Rising seniors Jamie Goldberg and Maya Rehrman were once childhood friends who reconnect when Maya’s mother signs her up to canvass for a political candidate, Jordan Rossum. Jamie’s cousin Gabe is a muckety muck in the Atlanta campaign, and his little sister Sophie is preparing for her Bat Mitzvah. Maya’s parents are getting divorced and her best friend is mentally already at college (and finally moves there and officially leaves her behind). As she and Jamie grow closer, her mother’s bribe of a car in exchange for volunteering falls to the side.
It’s not surprising that Jamie and Maya fall for each other, though it takes Maya longer to realize it. I loved the subplot with Sophie’s sexuality, and how Jamie handles it. I loved everything about Jamie, except that he seemed a little *too* perfect. Albertalli, I assume, wrote the Jamie chapters, and Saeed wrote the Maya chapters. One thing that bothered me about Maya is that she was not up front with Jamie about her not being able to date. Though on balance maybe it was more of a reflection of how deeply in denial she was about her feelings for him. In the Jamie chapters, it is clear how much she is flirting with him, even if she thought of him just as a friend. It reminded me of Does My Head Look Big in This? in which the main character sticks to her convictions to wear hijab and not to date. But then, those are her convictions, whereas in Maya’s case it’s her mother’s conviction that she’s trying to follow. Maya also doesn’t wear hijab, but her mother does, and the proposed passage of a bill to ban head coverings while driving really ramps up both her and Jamie.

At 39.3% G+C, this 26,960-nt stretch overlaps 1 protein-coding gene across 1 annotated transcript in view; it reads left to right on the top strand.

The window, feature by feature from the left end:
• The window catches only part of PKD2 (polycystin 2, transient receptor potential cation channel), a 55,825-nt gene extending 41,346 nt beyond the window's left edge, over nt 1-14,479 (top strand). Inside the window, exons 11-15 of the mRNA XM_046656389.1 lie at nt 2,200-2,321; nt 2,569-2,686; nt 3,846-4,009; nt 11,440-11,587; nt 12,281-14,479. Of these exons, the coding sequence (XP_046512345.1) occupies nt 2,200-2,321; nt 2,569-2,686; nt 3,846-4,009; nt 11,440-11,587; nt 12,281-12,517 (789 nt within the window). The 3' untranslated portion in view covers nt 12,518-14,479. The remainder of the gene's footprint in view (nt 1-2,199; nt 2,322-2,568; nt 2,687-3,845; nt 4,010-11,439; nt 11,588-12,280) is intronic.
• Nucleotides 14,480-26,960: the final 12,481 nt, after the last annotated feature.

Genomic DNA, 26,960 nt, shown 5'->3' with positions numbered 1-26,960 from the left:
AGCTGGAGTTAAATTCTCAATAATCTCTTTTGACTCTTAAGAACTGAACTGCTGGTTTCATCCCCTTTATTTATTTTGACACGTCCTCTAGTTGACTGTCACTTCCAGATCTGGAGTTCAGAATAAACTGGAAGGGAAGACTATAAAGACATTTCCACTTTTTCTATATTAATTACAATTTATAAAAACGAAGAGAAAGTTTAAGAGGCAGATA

Social media and white supremacy both play big roles in this story. Rossum’s opponent is the one sponsoring the bill, and his supporters vandalize cars with Rossum bumper stickers by putting their own over them, which are impossible to remove or cover up. But Jamie and Maya figure out a clever way to deal with them. Jamie’s grandma, inexplicably some sort of Instagram celebrity, uses her platform to promote Rossum. At one point, someone posts a photo of Maya and Jamie, and there’s also a campaign video of them, that garners a lot of comments, both negative and positive. Teens today have quite a lot to deal with in terms of internet harassment, it’s really very troubling to me. But Jamie and Maya manage to get through it and the ending is sweet and hopeful, but also realistic. Jamie even overcomes his immense self-consciousness and makes a sweet speech at his sister’s bat mitzvah party. Another interesting note is that their father is largely absent from their lives, and they are largely okay with it.